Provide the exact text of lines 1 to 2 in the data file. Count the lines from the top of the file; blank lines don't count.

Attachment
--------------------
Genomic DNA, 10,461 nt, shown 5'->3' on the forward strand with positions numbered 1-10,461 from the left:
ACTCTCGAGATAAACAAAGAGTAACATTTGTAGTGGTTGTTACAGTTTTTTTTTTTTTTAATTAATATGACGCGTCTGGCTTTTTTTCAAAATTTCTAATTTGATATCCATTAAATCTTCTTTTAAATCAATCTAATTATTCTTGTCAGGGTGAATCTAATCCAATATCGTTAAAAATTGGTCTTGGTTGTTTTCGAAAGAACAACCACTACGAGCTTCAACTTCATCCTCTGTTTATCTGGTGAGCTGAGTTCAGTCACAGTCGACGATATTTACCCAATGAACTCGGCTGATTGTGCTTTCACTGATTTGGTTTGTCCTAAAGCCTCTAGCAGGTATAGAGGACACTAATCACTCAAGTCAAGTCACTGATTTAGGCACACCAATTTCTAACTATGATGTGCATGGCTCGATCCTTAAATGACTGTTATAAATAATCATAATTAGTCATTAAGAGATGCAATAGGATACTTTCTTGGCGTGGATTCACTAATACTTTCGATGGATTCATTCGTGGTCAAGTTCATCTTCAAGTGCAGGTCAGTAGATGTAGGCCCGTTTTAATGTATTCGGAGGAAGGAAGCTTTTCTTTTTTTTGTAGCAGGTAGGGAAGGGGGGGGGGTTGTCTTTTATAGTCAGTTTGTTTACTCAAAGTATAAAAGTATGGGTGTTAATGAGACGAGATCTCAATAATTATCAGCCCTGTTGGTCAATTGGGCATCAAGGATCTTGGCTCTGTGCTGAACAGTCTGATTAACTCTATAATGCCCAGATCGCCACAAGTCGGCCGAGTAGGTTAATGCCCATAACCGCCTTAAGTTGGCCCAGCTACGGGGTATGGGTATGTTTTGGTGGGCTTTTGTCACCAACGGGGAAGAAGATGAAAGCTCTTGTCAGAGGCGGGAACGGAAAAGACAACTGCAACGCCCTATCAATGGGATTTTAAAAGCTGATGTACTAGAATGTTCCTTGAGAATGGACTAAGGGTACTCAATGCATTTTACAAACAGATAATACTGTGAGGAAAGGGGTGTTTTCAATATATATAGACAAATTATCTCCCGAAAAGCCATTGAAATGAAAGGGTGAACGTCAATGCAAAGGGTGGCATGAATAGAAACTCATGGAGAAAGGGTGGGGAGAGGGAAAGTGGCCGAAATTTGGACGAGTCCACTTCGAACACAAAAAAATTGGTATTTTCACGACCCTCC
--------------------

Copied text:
Genomic DNA, 10,461 nt, shown 5'->3' on the forward strand with positions numbered 1-10,461 from the left:
ACTCTCGAGATAAACAAAGAGTAACATTTGTAGTGGTTGTTACAGTTTTTTTTTTTTTTAATTAATATGACGCGTCTGGCTTTTTTTCAAAATTTCTAATTTGATATCCATTAAATCTTCTTTTAAATCAATCTAATTATTCTTGTCAGGGTGAATCTAATCCAATATCGTTAAAAATTGGTCTTGGTTGTTTTCGAAAGAACAACCACTACGAGCTTCAACTTCATCCTCTGTTTATCTGGTGAGCTGAGTTCAGTCACAGTCGACGATATTTACCCAATGAACTCGGCTGATTGTGCTTTCACTGATTTGGTTTGTCCTAAAGCCTCTAGCAGGTATAGAGGACACTAATCACTCAAGTCAAGTCACTGATTTAGGCACACCAATTTCTAACTATGATGTGCATGGCTCGATCCTTAAATGACTGTTATAAATAATCATAATTAGTCATTAAGAGATGCAATAGGATACTTTCTTGGCGTGGATTCACTAATACTTTCGATGGATTCATTCGTGGTCAAGTTCATCTTCAAGTGCAGGTCAGTAGATGTAGGCCCGTTTTAATGTATTCGGAGGAAGGAAGCTTTTCTTTTTTTTGTAGCAGGTAGGGAAGGGGGGGGGGTTGTCTTTTATAGTCAGTTTGTTTACTCAAAGTATAAAAGTATGGGTGTTAATGAGACGAGATCTCAATAATTATCAGCCCTGTTGGTCAATTGGGCATCAAGGATCTTGGCTCTGTGCTGAACAGTCTGATTAACTCTATAATGCCCAGATCGCCACAAGTCGGCCGAGTAGGTTAATGCCCATAACCGCCTTAAGTTGGCCCAGCTACGGGGTATGGGTATGTTTTGGTGGGCTTTTGTCACCAACGGGGAAGAAGATGAAAGCTCTTGTCAGAGGCGGGAACGGAAAAGACAACTGCAACGCCCTATCAATGGGATTTTAAAAGCTGATGTACTAGAATGTTCCTTGAGAATGGACTAAGGGTACTCAATGCATTTTACAAACAGATAATACTGTGAGGAAAGGGGTGTTTTCAATATATATAGACAAATTATCTCCCGAAAAGCCATTGAAATGAAAGGGTGAACGTCAATGCAAAGGGTGGCATGAATAGAAACTCATGGAGAAAGGGTGGGGAGAGGGAAAGTGGCCGAAATTTGGACGAGTCCACTTCGAACACAAAAAAATTGGTATTTTCACGACCCTCC